Our son, Caleb, turns 23 this Sunday. Not the most exciting of ages, for sure. He will likely spend the day in the law library or with his study group preparing for the busy week ahead. Hopefully there will be cake at some point. Caleb preferred small, family parties when he was younger, as opposed to big bashes with lots of friends. We marked some of the most significant birthdays with annoying themes. When he turned sixteen, everyone brought him a Matchbox car to unwrap. (I think he is still mad about that one.) We celebrated his eighteenth with the Stars and Stripes, in honor of his registering with Selective Services and being eligible to vote. At twenty-one he received shot glasses. For the most part, these were quiet affairs, celebrated at home, with the people he was closest to.
So I could not have been more thrilled when our friend, Alfredo, invited us to attend his daughter’s Quinceañera. This was going to be the party of the century! A Quinceañera is a special celebration throughout Latin America (and today in the United States) held in honor of a girl’s fifteenth birthday, similar to a Debutante Ball or Sweet Sixteen, something a boy mom does not get to experience. In Mexico, during Aztec and Mayan times, a young woman was presented to her community for marriage at this age. Today, a Quinceañera commemorates the transition of a girl from her childhood to young womanhood, combining the traditions of ancient cultures and the Catholic Church, minus the being ready to marry part. (Which I am certain Alfredo appreciated.)
The church is where most quince celebrations begin. In a special mass for the young woman, her quince court, parents, padrinos, (godparents), and other family members stand witness as the birthday girl reconfirms her commitment to God and receives a special blessing from the priest. The young woman may wear a tiara at this time, symbolizing her morality. She leaves a bouquet of flowers, a token of her purity, at the alter or near the statue of Mexico’s patron saint, la Virgen de Guadalupe.
After the more private church ceremony, friends and family gathered at the Casino Naval in Guaymas, located on a peninsula in the Sea of Cortez Mind you, this all started about the time I usually get ready to go to bed! From this venue, guests were afforded stunning views of the city, sea, and mountains. But not one of those views compared to the beauty of Esther on her day. She positively glowed in her full length princess dress.
When she was not on the arm of her father, who radiated nothing but pride, she was attended to by her court of damas and chambelanes. The court is selected by the birthday girl and numbers from as many as 28 male and female attendees to as few as one male attendant. The most important role the court plays in the Quinceañera is participation in the Baile Sopresa, a surprise dance, that some courts spend up to six months learning and practicing.
Before there was any dancing, we enjoyed numerous Quinceañera traditions. Esther’s father removed her tennis shoes and replaced them with her first pair of high heels. Alfredo created new traditions for the two of them as well, giving Esther sentimental gifts that reminded him of different times the two shared as she was growing up. For example, as a baby and small child, Esther often woke up at night wanting cereal. This was a bonding time for the two of them, and Alfredo presented Esther with a gift of the same cereal that the pair snacked on late at night.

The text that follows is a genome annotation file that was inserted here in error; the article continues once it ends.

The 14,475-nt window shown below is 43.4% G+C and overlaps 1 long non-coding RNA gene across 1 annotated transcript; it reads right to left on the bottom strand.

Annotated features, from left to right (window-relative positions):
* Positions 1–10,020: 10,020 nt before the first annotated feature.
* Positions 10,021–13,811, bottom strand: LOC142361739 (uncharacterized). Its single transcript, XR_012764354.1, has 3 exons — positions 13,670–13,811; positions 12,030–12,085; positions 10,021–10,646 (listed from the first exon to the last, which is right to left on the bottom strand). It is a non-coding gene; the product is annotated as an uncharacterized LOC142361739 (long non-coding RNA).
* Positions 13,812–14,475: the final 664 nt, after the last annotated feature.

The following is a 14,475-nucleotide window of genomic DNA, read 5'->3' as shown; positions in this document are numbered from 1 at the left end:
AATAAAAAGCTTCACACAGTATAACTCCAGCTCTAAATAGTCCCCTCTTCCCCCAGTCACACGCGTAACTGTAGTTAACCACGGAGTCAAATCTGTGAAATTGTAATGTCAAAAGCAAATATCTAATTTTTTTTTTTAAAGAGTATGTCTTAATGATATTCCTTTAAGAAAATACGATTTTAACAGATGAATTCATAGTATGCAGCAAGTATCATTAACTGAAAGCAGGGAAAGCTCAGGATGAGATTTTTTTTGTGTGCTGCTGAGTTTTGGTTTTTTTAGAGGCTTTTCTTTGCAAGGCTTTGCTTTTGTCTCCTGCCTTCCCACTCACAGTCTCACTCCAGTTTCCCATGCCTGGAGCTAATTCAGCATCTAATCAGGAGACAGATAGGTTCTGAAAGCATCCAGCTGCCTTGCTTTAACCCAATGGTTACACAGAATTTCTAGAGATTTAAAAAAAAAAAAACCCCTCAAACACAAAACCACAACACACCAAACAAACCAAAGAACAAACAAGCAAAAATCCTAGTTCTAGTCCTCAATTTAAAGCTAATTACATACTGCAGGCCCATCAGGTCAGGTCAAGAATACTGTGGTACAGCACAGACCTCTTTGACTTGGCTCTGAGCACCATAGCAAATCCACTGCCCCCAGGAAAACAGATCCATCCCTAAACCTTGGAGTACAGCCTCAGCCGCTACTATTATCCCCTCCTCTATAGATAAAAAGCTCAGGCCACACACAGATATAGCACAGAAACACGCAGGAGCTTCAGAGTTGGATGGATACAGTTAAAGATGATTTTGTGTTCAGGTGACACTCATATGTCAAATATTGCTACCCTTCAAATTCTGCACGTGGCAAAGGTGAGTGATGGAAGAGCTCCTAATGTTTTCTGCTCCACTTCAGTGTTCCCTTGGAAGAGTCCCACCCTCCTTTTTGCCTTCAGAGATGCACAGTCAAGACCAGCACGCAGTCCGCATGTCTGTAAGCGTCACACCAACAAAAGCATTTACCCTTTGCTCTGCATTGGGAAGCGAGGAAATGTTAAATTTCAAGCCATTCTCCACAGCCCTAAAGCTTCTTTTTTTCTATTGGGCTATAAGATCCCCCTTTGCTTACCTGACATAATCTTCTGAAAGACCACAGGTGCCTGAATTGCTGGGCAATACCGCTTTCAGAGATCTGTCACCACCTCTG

And then the dancing! Alfredo and Esther enjoyed a father-daughter waltz that brought many to tears. Esther also danced with her mother. If you were not crying after her dance with dad, you were for sure as she danced with mom! Surrounded by her friends on the dance floor, Esther tossed a doll into the group. This tradition symbolizes the moving away from childlike playthings and embracing more grown up pursuits and interests. After a waltz with her padrinos, other family members, and her court, we were treated to the Baile Sopresa. As a klutz with absolutely no musical talent, this alone would have caused me to strongly consider skipping the entire quince, even if there was a princess dress involved! Kudos to the young dancers for their wonderful performance.
At least a hundred tables surrounded a circular dance floor. Each was decorated in Esther’s “colors”. Bowls of totopitos, salsas, and nuts were continuously filled. Treats of vegetables, salchichas, and queso kept us energized as we danced to music provided by Spectrum, a mobile DJ company. Disco lights, big screens, and smoke added to the festive atmosphere. A special toast was made in Ester’s honor and partygoers enjoyed delicious cake that looked almost too pretty to eat.
Toddlers and small children outlasted me! We made our way home around 1:30 in the morning. When we left, there was no sign of the party stopping any time soon. Food and drink continued to flow, dance music pounded from the speakers, friends and family laughed and danced.
It was an honor to have been invited to Esther’s Quinceañera and celebrate with her family and friends. I had done quite a bit of research before the big day, and I am glad I did. It was much more meaningful for me knowing the history of this rite of passage. But the studying in no way prepared me for the magic that unfolded each step of the way. And I could not help feeling a little guilty about the Matchbox prank, especially after experiencing this! Wow! And so many low key birthday parties… Um, maybe 23 will be a big deal after all!
(Photos courtesy of Spectrum Disco Móvil and the Presa Family)